The potential for cloud seeding in the Snowy Mountains was recognised more than fifty years ago, with a study undertaken by the CSIRO and the Snowy Mountains Hydro-electric Authority between 1955 and 1959.

This early research reported a 19% increase in precipitation for those storms that were seeded.  The outcomes were challenged however because of issues relating to trial design, and the evaluation and interpretation of the results.

Cloud Seeding Trial, Stage I (2004 – 2008)

An extended period of drought during the second half of the 1990s prompted Snowy Hydro to further investigate and confirm the effectiveness of cloud seeding for enhancing snowfall. During 2003, Snowy Hydro gave evidence to the House of Representatives Standing Committee on Agriculture, Fisheries and Forestry Inquiry into “Future water supplies for Australia’s rural industries and communities”, outlining a proposed cloud seeding research trial. The Committee subsequently found that cloud seeding should be considered as potential generator of additional water.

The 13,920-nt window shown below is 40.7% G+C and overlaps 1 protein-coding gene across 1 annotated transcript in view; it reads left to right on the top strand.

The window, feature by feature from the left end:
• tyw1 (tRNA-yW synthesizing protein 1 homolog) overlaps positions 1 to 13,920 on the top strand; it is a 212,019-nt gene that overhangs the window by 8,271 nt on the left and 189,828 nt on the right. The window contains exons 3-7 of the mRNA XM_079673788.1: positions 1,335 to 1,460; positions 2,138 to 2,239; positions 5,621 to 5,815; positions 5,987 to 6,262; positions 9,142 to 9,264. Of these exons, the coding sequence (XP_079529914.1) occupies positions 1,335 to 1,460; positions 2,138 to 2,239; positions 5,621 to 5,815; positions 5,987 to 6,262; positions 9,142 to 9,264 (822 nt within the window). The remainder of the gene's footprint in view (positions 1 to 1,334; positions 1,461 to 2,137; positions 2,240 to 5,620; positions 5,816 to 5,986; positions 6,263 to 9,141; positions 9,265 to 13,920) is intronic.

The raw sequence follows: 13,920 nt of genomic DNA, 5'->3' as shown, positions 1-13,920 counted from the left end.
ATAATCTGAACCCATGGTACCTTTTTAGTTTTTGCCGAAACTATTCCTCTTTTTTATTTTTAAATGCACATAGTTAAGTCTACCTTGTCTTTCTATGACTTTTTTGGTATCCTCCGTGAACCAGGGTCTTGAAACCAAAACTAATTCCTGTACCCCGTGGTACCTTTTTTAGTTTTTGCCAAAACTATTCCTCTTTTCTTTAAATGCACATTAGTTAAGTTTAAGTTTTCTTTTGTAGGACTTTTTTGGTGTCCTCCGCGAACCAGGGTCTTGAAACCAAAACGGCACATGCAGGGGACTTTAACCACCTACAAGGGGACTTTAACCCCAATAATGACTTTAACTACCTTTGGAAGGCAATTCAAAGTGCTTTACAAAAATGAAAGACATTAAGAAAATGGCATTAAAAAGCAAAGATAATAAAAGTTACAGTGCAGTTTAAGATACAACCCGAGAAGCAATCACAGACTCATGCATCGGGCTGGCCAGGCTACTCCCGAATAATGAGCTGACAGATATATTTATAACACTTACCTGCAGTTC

In 2003, an independent Expert Panel was commissioned to investigate any environmental issues associated with cloud seeding. The Panel reported to the NSW government that cloud seeding would be unlikely to have a significant adverse impact on the environment.

On 25 February 2004 the NSW Minister for Agriculture and Fisheries announced that after careful consideration of the Expert Panel Report, the NSW Government would make the necessary legislative arrangements for a six year cloud seeding trial to be undertaken. The Snowy Mountains Cloud Seeding Trial Act 2004 (NSW) (SMCST Act) was subsequently proclaimed on 7 April 2004.

This legislation authorised a target area of approximately 1000 km2, with a trial duration of six years. The SMCST Act established the role of the NSW Natural Resources Commission (NRC) to supervise authorised cloud seeding operations and report back on any environmental impacts of cloud seeding.